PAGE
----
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GREEN BAY, Wis. – The moment when Tucker Kraft was selected by the Green Bay Packers, captured on video and posted on Twitter, was one of the great moments of the 2023 NFL Draft.

“Part of being where I live, that’s just kind of my personality,” Kraft, a third-round pick, said on Friday at Packers rookie camp. “I grew up in a rural area. I had several members from my community become a part of my childhood through the adversities I had faced.”

His father, Doug, died in June 2013 when he crashed his crop plane while applying pesticide. Kraft was only 12. His mom, Tausha, was diagnosed with an autoimmune disease a year later. The community helped fill the void, and the community was there to share Kraft’s magical draft moment.

He wouldn’t have done it any other way.

“Being able to go back home and have that in our airport hangar – we own the crop airport where I lived – so just getting that opportunity, we shoved 300 people inside of a hangar. We had roast-beef sandwiches and drank light beer and whiskey, and we had a good time. Being able to do that with all those people who’ve been my fans for a decade, that’s been real fun.”

Kraft is loyal to family and friends. And he is loyal to his teams.

Kraft hails from Tucker Lake, S.D. The population is about 500. Timber Lake High School played nine-man football; Kraft lined up primarily at running back and linebacker. He even was the punter and played a little quarterback. A four-year starter, he rushed for 3,130 yards, made 142 tackles and scored 50 touchdowns.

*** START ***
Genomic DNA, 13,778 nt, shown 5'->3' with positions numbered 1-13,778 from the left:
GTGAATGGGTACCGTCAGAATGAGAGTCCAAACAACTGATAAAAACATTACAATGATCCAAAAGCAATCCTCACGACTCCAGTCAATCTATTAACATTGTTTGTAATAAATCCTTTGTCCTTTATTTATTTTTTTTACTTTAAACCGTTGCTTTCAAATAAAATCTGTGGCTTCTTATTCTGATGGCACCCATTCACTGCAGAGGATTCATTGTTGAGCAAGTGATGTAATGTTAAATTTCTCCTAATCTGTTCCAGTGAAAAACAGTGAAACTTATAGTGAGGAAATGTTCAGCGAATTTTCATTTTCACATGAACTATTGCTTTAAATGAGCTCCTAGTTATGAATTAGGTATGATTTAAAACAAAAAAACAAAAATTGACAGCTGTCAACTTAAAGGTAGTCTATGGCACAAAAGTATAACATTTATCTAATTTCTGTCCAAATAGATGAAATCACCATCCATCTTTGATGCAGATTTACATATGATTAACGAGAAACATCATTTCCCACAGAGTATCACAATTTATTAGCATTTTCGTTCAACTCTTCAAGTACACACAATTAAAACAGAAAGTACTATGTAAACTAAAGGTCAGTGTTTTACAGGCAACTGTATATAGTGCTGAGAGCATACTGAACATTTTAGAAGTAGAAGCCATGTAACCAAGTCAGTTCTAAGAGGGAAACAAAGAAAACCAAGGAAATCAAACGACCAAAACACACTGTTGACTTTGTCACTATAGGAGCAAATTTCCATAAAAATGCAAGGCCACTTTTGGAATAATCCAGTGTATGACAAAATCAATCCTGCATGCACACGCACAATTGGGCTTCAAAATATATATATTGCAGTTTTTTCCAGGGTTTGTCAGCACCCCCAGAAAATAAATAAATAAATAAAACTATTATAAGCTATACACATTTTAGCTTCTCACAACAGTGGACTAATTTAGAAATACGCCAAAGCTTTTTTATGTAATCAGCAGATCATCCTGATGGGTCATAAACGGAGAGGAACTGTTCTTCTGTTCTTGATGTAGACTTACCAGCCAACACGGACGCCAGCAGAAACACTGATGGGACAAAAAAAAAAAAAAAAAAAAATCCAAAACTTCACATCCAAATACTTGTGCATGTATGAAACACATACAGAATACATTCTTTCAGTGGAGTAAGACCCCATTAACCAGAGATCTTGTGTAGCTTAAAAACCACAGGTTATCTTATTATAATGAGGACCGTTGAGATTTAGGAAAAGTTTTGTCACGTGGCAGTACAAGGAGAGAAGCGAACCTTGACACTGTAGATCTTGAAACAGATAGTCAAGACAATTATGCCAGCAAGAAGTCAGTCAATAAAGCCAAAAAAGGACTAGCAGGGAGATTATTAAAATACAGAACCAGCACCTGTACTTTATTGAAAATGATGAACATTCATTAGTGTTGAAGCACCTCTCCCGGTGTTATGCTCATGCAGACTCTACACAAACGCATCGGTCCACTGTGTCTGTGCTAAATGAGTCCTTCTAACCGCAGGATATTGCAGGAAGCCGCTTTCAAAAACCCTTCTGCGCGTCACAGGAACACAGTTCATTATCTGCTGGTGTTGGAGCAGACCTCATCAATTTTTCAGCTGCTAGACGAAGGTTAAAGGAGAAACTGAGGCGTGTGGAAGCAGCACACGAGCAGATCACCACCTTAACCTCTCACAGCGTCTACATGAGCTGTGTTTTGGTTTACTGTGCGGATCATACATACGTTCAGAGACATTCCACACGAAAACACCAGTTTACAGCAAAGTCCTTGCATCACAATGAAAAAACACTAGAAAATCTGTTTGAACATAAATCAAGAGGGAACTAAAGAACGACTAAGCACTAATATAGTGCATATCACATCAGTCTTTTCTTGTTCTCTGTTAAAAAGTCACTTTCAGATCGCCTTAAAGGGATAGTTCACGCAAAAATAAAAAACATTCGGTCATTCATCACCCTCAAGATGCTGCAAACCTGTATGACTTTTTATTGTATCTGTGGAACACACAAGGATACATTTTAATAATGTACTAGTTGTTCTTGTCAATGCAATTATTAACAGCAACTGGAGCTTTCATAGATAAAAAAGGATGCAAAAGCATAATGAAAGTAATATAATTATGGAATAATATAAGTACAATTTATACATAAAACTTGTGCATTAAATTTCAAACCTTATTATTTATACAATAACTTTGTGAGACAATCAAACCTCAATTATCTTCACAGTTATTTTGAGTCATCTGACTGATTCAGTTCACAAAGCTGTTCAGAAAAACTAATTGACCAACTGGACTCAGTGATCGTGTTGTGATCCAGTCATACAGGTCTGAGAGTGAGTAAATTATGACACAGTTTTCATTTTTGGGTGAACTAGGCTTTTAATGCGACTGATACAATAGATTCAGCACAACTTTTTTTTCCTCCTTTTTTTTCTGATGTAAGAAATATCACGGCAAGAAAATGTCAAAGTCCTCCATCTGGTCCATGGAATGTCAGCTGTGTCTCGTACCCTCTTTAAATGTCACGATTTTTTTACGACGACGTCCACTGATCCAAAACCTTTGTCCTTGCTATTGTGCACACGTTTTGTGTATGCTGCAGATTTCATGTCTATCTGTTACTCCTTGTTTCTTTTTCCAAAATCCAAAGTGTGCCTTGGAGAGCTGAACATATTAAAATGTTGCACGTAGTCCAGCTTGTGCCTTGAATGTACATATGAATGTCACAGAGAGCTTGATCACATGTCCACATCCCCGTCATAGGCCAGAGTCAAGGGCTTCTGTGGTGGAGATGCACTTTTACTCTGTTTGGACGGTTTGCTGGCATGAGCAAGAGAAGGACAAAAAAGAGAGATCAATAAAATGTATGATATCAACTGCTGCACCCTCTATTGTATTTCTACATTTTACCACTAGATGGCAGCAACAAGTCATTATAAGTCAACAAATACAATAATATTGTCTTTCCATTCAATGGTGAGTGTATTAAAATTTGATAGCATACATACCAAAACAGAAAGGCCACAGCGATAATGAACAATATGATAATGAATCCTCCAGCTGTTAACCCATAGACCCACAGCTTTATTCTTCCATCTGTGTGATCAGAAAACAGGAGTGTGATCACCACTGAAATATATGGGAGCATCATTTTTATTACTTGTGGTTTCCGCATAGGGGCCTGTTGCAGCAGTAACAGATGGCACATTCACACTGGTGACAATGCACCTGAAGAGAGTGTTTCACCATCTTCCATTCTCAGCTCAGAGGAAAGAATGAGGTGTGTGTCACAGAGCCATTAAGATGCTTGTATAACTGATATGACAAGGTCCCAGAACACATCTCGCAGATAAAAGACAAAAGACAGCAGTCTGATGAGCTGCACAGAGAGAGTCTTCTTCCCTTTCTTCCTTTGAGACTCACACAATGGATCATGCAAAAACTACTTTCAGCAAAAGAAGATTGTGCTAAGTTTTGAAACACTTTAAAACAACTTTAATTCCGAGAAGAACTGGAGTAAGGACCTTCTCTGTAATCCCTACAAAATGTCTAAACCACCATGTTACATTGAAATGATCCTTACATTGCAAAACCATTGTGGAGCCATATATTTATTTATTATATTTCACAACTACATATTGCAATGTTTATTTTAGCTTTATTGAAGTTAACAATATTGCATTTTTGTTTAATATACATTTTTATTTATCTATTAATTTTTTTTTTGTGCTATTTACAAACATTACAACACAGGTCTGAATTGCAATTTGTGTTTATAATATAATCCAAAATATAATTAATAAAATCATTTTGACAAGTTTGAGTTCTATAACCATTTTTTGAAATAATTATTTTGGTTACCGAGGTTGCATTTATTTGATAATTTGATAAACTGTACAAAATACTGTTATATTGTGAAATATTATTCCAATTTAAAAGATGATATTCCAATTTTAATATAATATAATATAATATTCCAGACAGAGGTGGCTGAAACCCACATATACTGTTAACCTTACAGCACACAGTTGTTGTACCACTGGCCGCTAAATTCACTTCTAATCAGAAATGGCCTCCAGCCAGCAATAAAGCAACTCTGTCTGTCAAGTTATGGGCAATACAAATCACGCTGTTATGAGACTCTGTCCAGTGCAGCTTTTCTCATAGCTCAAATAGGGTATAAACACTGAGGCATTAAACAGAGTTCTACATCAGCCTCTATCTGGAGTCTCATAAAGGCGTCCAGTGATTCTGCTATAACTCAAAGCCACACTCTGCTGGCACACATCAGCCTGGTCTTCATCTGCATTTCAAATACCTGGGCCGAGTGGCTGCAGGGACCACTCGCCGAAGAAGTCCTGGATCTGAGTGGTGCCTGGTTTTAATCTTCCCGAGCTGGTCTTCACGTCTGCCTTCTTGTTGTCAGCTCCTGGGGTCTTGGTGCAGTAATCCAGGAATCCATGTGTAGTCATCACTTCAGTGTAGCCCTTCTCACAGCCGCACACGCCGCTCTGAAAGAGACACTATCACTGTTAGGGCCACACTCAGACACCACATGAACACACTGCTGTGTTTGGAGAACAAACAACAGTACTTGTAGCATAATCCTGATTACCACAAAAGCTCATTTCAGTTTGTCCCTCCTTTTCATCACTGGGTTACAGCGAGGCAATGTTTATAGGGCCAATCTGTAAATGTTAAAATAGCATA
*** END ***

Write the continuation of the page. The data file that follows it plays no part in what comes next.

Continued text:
“He carried his team,” John Stiegelmeier, who coached South Dakota State, to the 2022 national championship, said last week, “and he carried the other team quite often."

Playing at a school that’s not exactly a hot spot on the recruiting trail, Kraft was a superstar in high school but a zero-star in the eyes of recruiters. Only Division II schools were interested until South Dakota State, an FCS powerhouse, offered him a scholarship. At that point, some FBS teams showed some interest.

But Kraft stayed true to his word and stuck with South Dakota State.

In 2021, his junior season, he was the first-team FCS All-American tight end after catching 65 passes for 780 yards and six touchdowns.

The big fish of college football descended on the small pond that is the school located in Brookings, S.D. Their bait? NIL money. Lots of NIL money.

“There was a lot of opportunities to accept six-figure deals to attend other universities,” Kraft said during his introductory Zoom. “But, ultimately, I decided to stay at South Dakota State. That decision was real hard. At one point, I was just a single click away from entering the portal and going, let’s just say, to the SEC to play football.”

Why did he stay?


It was the same reason why Kraft elected to return to action as a senior following an ankle injury. Kraft could have sat out the rest of the season to insure he was fully healthy for the predraft draft process. Based on his physical tools and his 2021 dominance, his draft status had been secured. From a personal perspective, there was more downside to playing than upside.

But, Kraft did return. After a six-game absence, he helped the Jackrabbits win the national championship.


Why didn’t he got to an FBS school, such as Wyoming, coming out of Timber Lake? Why didn’t he line his pockets with money by transferring for his final season? Why did he return to action in 2022 at less than 100 percent?

“I was playing for a university that took so many chances on me,” he said on Friday. “Even the Packers. I’m going to give them everything that I have because they went out and drafted me.

“When people give me a chance and they trust me – if a coach loses games, he’s not going to be coach anymore. If a coach is giving me the opportunity to do the right things and put my best foot forward for the organization, then I’m going to give that back to them.”

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